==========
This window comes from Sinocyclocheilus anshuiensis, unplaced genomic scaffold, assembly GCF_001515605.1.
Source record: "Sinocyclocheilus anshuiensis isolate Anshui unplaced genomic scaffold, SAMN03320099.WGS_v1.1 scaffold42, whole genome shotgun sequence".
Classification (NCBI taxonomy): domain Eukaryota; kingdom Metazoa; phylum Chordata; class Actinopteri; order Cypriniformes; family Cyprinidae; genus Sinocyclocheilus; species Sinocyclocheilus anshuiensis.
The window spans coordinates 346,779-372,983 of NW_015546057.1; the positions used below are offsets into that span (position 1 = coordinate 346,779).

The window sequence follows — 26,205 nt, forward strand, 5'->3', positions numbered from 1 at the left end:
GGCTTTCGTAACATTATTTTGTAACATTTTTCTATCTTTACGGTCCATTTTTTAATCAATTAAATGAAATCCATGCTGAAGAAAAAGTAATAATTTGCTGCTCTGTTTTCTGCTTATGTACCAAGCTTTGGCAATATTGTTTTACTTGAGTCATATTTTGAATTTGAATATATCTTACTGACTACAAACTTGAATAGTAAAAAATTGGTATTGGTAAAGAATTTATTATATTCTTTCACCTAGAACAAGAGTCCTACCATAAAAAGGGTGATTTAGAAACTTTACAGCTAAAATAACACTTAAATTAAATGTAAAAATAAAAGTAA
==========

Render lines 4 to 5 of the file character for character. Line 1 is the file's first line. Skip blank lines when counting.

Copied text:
The window spans coordinates 346,779-372,983 of NW_015546057.1; the positions used below are offsets into that span (position 1 = coordinate 346,779).

The window sequence follows — 26,205 nt, forward strand, 5'->3', positions numbered from 1 at the left end: